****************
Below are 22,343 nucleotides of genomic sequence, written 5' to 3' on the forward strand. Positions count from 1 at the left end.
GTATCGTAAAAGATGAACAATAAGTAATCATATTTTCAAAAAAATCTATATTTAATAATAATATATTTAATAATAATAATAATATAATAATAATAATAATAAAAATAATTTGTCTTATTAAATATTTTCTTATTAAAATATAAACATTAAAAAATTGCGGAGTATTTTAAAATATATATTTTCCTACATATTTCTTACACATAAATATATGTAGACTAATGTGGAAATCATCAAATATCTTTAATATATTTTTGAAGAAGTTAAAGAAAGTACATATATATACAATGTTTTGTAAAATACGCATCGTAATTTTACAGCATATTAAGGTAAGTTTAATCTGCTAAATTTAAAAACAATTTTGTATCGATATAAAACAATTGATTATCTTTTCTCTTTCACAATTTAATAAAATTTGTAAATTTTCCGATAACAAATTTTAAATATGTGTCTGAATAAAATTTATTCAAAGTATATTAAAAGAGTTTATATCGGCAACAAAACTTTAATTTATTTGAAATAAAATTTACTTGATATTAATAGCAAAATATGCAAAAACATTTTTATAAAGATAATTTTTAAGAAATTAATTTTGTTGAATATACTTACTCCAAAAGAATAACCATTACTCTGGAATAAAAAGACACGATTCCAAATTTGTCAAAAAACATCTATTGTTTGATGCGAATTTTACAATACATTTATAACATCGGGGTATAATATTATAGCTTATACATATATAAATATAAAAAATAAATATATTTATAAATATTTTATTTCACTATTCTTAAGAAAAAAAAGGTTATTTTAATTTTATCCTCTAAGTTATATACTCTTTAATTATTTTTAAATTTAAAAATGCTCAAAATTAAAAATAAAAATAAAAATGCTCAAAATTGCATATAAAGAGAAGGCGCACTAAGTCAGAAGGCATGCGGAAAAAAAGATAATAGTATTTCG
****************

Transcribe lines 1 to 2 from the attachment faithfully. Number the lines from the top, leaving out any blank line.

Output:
Below are 22,343 nucleotides of genomic sequence, written 5' to 3' on the forward strand. Positions count from 1 at the left end.
GTATCGTAAAAGATGAACAATAAGTAATCATATTTTCAAAAAAATCTATATTTAATAATAATATATTTAATAATAATAATAATATAATAATAATAATAATAAAAATAATTTGTCTTATTAAATATTTTCTTATTAAAATATAAACATTAAAAAATTGCGGAGTATTTTAAAATATATATTTTCCTACATATTTCTTACACATAAATATATGTAGACTAATGTGGAAATCATCAAATATCTTTAATATATTTTTGAAGAAGTTAAAGAAAGTACATATATATACAATGTTTTGTAAAATACGCATCGTAATTTTACAGCATATTAAGGTAAGTTTAATCTGCTAAATTTAAAAACAATTTTGTATCGATATAAAACAATTGATTATCTTTTCTCTTTCACAATTTAATAAAATTTGTAAATTTTCCGATAACAAATTTTAAATATGTGTCTGAATAAAATTTATTCAAAGTATATTAAAAGAGTTTATATCGGCAACAAAACTTTAATTTATTTGAAATAAAATTTACTTGATATTAATAGCAAAATATGCAAAAACATTTTTATAAAGATAATTTTTAAGAAATTAATTTTGTTGAATATACTTACTCCAAAAGAATAACCATTACTCTGGAATAAAAAGACACGATTCCAAATTTGTCAAAAAACATCTATTGTTTGATGCGAATTTTACAATACATTTATAACATCGGGGTATAATATTATAGCTTATACATATATAAATATAAAAAATAAATATATTTATAAATATTTTATTTCACTATTCTTAAGAAAAAAAAGGTTATTTTAATTTTATCCTCTAAGTTATATACTCTTTAATTATTTTTAAATTTAAAAATGCTCAAAATTAAAAATAAAAATAAAAATGCTCAAAATTGCATATAAAGAGAAGGCGCACTAAGTCAGAAGGCATGCGGAAAAAAAGATAATAGTATTTCG